Case Study - Job Descriptions
Case Studies - Job Descriptions
The case studies below look at the benefits of having comprehensive job descriptions in place. Good job descriptions not only provide clarity to the employee of what is expected of them and what standards are required, but they also give the employer a robust document to appraise employees when working well and to address poor performance.
Good job descriptions can help employees self-manage. If someone is clear about what they need to achieve, they are more likely to strive for this and to the required standards. Most people want to do a good job, and a job description can help them achieve this.
Finally, good job descriptions can add to an employee's wellbeing (or a bad job description or no job description can detract from it). A source of stress for anyone can be a lack of clarity and/or understanding about what is expected from them.
Case Study 1:
Susan joined the company 6 months ago as a sales administrator. Her job description states that the overall purpose of her role is to provide effective and efficient administration support to the sales team and to relieve them of administrative duties where possible (to allow them to focus on sales). The job description lists several specific duties and responsibilities and refers to several procedures that need to be followed. The job description explains why certain procedures are in place and the ‘consequences’ if the procedure is not followed.
During her first few months, Susan has focused on the duties and responsibilities and has learnt the procedures, using the job description as a reference point to make sure she is fulfilling the job role.
Susan is now preparing for her 6-month review. During her initial months and while learning her job role, she has identified areas where she believes improvements can be made to allow her to provide more effective administration support and streamline some of the administration. As this is the key purpose of her role (as outlined in her job description), she wants to discuss this with her manager.
During her review, Susan and her manager discuss the job description and run through each area. Her manager confirms that she is fulfilling all areas and to the required standard. When Susan recommends some changes, her manager is delighted and sees this as a positive and proactive approach from Susan. Unfortunately, some of the changes are not appropriate, as Susan was not aware of how these would impact on other departments. However, her manager agrees that some of her suggestions should be explored further with a view to implementing them.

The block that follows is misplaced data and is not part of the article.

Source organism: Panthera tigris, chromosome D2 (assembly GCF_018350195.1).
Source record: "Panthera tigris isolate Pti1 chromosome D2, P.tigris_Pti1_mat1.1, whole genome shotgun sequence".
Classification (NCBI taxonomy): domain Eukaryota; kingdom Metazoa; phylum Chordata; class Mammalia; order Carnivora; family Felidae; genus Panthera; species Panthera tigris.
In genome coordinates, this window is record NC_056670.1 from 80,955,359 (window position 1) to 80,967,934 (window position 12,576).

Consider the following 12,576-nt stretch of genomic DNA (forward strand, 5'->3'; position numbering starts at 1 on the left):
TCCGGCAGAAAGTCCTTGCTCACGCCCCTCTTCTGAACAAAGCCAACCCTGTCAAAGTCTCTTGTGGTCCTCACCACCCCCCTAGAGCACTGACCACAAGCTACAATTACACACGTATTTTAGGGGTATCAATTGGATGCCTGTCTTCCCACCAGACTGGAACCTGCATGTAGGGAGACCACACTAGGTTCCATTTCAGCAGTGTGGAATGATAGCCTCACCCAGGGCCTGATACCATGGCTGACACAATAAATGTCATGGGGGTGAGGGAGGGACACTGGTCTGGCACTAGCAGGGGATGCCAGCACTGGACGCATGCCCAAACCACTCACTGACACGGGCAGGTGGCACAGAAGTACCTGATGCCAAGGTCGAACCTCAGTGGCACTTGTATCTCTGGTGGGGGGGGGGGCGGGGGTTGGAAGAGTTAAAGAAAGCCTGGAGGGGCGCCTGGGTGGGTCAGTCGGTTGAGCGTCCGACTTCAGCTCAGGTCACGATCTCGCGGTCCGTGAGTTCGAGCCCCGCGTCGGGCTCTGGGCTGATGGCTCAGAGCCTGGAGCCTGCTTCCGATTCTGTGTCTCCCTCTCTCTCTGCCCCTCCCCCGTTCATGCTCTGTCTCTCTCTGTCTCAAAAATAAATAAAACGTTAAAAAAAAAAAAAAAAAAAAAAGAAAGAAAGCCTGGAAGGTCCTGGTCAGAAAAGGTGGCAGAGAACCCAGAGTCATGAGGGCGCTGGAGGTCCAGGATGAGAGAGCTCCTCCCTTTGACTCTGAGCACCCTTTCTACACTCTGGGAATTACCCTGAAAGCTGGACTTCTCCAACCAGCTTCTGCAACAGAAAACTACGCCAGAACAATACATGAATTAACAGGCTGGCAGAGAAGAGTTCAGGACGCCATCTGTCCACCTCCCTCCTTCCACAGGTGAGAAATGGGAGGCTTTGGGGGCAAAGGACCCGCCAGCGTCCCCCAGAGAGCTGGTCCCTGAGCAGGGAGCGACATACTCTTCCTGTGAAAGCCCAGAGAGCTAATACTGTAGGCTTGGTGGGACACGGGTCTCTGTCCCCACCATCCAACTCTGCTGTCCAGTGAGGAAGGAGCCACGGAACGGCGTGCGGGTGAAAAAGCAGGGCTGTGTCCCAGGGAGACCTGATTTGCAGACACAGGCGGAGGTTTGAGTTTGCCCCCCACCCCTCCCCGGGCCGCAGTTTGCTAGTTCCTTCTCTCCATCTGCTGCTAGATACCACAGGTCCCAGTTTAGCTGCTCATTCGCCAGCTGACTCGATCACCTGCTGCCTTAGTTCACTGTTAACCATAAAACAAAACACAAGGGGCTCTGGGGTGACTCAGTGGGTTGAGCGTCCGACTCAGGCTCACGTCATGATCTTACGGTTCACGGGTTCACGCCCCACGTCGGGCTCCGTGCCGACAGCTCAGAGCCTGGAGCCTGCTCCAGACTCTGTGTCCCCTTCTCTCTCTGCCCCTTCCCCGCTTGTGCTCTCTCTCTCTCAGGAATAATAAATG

The changes are discussed with the sales team who are pleased that the administration processes would be streamlined further, and appropriate procedures are updated accordingly.
Because Susan was clear about the overall purpose of her job role, she was able to take a proactive approach and recommend improvements. Susan feels that she has made a real contribution and will continue to look for ways to make further improvements.
Her job description and purpose have not changed, she has just found more effective ways of delivering which adds value to the company. Her manager's willingness to listen to her ideas, explain why all her suggestions may not work, but to agree to explore and implement some of her suggestions, has given Susan a sense of achievement and confidence.
It goes without saying that she passed her probationary period with flying colours!
Case study 2:
Sam joined the Company 4 months ago as a receptionist, she is on a 6-month probationary period. When joining the Company, Sam completed the induction process which included confirmation that she had a copy of her job description and understood the duties she is required to undertake, and her manager discussed these with her.
Since joining, her manager has noticed that Sam tends to finish what she is doing before answering the phone and ignores visitors in reception when she is otherwise occupied.